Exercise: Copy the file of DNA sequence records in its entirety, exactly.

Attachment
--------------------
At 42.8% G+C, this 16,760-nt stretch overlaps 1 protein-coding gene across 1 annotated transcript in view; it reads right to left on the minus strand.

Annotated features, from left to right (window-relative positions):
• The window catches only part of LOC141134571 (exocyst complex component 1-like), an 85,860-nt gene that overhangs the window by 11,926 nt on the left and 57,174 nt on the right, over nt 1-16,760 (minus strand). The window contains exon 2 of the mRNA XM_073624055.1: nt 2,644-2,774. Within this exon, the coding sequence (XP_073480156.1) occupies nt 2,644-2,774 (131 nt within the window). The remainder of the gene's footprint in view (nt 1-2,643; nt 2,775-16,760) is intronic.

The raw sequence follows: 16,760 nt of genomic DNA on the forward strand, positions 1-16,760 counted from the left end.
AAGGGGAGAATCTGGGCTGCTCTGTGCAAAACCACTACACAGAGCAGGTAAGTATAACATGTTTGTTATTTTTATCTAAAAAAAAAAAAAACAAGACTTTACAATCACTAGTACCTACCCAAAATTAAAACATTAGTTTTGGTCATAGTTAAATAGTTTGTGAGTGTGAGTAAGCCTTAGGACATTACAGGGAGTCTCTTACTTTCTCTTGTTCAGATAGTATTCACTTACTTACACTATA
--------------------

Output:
At 42.8% G+C, this 16,760-nt stretch overlaps 1 protein-coding gene across 1 annotated transcript in view; it reads right to left on the minus strand.

Annotated features, from left to right (window-relative positions):
• The window catches only part of LOC141134571 (exocyst complex component 1-like), an 85,860-nt gene that overhangs the window by 11,926 nt on the left and 57,174 nt on the right, over nt 1-16,760 (minus strand). The window contains exon 2 of the mRNA XM_073624055.1: nt 2,644-2,774. Within this exon, the coding sequence (XP_073480156.1) occupies nt 2,644-2,774 (131 nt within the window). The remainder of the gene's footprint in view (nt 1-2,643; nt 2,775-16,760) is intronic.

The raw sequence follows: 16,760 nt of genomic DNA on the forward strand, positions 1-16,760 counted from the left end.
AAGGGGAGAATCTGGGCTGCTCTGTGCAAAACCACTACACAGAGCAGGTAAGTATAACATGTTTGTTATTTTTATCTAAAAAAAAAAAAAACAAGACTTTACAATCACTAGTACCTACCCAAAATTAAAACATTAGTTTTGGTCATAGTTAAATAGTTTGTGAGTGTGAGTAAGCCTTAGGACATTACAGGGAGTCTCTTACTTTCTCTTGTTCAGATAGTATTCACTTACTTACACTATA